"MAYOR TO PROTESTERS: CLEAN IT UP!" even sounds parental, set as dramatically as it is in knockout-white text on a black field. It's as though an aunt is visiting and all the clothes have to be picked up off the floor and put in the hamper, but the Black Flag poster, of course, can stay. You have to express yourself! The photo doesn't suffer for being from an amateur photographer (at least I draw that assumption from the blurry phone-camera-ishness of it). Like captured video stills it conveys some sort of urgency. "Visits park dwellers, tells 'em to scram so crews can scrub campsite."
Meanwhile, flying in from the West Coast bureau is Scarlett Johansson, all hourglass-shaped in green lace with a sweetheart neckline and tousled locks. "NO NUDES IS GOOD NUDES!" reads the strangely styled text: Yellow-to-green gradient fill, black outline and drop shadow, and skewed at an angle. You only need to read the lede paragraph: "The FBI says it has busted the hacker who stole sexy snaps of uber-sexy Hollywood sirens Scarlett Johansson and Mila Kunis." Sexy!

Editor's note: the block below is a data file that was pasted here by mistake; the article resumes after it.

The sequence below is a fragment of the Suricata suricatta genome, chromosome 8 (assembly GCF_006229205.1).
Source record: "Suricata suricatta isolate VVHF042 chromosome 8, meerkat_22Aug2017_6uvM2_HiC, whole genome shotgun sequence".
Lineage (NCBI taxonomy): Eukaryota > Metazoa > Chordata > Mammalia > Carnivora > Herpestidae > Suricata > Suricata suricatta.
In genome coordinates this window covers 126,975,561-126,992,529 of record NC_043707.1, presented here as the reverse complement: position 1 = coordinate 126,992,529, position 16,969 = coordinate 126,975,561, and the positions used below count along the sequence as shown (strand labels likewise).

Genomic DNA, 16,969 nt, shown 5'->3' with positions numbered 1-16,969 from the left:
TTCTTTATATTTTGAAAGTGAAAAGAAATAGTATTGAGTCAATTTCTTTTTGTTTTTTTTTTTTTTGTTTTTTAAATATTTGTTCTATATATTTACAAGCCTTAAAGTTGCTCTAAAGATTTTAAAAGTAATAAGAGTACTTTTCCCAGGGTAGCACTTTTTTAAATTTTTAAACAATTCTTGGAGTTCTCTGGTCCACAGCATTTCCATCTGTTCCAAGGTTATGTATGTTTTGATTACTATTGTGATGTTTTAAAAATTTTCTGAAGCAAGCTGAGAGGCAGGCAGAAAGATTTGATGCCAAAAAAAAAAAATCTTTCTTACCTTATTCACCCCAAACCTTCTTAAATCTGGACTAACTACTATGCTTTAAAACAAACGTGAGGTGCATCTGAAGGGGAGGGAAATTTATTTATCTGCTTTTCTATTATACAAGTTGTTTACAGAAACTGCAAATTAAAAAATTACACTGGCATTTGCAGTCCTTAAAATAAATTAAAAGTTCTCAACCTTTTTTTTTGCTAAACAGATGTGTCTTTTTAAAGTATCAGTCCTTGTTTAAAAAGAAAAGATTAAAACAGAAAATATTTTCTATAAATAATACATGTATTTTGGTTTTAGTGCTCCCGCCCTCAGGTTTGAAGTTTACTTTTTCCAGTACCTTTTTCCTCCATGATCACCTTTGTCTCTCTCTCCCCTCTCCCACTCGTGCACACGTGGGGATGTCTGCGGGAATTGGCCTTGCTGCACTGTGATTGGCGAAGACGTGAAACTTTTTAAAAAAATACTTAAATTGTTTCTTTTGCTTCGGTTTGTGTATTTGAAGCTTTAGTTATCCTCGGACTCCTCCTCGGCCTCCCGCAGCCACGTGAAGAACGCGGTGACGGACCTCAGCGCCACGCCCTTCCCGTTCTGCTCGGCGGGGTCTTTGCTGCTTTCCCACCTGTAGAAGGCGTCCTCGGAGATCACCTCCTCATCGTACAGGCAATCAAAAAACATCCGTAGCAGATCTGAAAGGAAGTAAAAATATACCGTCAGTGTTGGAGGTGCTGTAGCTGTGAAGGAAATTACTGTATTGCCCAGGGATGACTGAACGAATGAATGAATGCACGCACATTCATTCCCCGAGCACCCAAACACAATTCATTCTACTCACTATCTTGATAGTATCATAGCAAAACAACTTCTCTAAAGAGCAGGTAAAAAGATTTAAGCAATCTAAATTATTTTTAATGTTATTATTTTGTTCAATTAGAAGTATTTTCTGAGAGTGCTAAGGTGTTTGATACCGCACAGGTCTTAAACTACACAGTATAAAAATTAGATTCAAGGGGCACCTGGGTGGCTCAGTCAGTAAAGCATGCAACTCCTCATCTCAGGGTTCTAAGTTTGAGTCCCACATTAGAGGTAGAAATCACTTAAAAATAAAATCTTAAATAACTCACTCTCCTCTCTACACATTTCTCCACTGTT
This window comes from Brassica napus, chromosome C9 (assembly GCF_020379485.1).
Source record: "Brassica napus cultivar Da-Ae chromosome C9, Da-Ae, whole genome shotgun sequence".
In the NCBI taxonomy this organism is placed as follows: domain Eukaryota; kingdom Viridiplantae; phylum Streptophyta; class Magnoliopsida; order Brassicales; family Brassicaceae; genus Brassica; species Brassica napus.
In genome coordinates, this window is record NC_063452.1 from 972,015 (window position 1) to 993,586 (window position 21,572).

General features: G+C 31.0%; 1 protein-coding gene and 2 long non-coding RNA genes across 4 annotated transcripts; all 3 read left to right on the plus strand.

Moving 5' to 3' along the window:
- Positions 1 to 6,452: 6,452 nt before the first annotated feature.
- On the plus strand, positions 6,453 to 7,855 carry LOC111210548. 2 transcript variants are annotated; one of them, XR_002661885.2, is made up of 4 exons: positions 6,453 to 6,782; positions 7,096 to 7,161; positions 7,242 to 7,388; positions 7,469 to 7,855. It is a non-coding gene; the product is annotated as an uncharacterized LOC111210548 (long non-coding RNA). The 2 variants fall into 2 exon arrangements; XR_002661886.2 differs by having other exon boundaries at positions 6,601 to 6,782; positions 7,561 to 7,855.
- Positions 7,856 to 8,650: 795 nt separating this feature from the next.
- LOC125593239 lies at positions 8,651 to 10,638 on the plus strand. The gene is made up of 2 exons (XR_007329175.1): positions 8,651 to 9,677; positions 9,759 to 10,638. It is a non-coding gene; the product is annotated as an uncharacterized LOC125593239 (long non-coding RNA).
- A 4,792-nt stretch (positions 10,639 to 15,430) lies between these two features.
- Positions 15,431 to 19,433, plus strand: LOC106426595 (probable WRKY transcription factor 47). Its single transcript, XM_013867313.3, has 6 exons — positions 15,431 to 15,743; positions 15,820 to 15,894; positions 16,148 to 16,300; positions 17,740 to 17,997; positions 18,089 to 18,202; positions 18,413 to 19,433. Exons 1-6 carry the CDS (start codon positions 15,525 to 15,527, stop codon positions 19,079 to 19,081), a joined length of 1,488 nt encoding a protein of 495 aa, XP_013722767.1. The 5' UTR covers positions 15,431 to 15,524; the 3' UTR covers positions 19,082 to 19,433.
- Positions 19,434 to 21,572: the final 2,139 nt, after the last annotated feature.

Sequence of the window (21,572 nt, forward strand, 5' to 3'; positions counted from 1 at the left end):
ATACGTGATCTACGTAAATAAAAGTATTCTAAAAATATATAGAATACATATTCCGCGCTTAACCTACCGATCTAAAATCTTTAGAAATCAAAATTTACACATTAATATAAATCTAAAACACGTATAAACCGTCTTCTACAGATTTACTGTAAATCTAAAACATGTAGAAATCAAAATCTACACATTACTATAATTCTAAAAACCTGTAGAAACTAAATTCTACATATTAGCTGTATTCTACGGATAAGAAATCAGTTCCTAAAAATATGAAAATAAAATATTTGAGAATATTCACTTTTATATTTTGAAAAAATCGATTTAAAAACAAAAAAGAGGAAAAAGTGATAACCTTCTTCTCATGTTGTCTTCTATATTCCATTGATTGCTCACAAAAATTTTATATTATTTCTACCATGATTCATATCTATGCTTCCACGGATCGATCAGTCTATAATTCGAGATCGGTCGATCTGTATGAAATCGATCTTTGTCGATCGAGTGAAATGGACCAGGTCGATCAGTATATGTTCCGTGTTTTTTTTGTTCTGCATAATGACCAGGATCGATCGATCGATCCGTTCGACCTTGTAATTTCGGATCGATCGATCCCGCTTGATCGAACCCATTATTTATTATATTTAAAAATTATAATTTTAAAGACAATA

New York Post: But is it as sexy as Ashton Kutcher's attempted ménage-a-trois in a San Diego hotel suite on Sept. 24?
22-year-old Sara Leal didn't spill her guts to the Post but to Us Weekly, it's important to note here. The wild night's details are actually a little bit biological at times and, frankly, depressing to read. The fallout for Kutcher's marriage to actor Demi Moore is likewise unclear. So what is the sale? Leal in a bikini top, hair pushed up by her sunglasses, sun shining on her face, silhouetted against a green-to-blue gradient backdrop that carries the text "My steamy night of passion with Ashton," leaving room for a postage-stamp-sized headshot of Kutcher.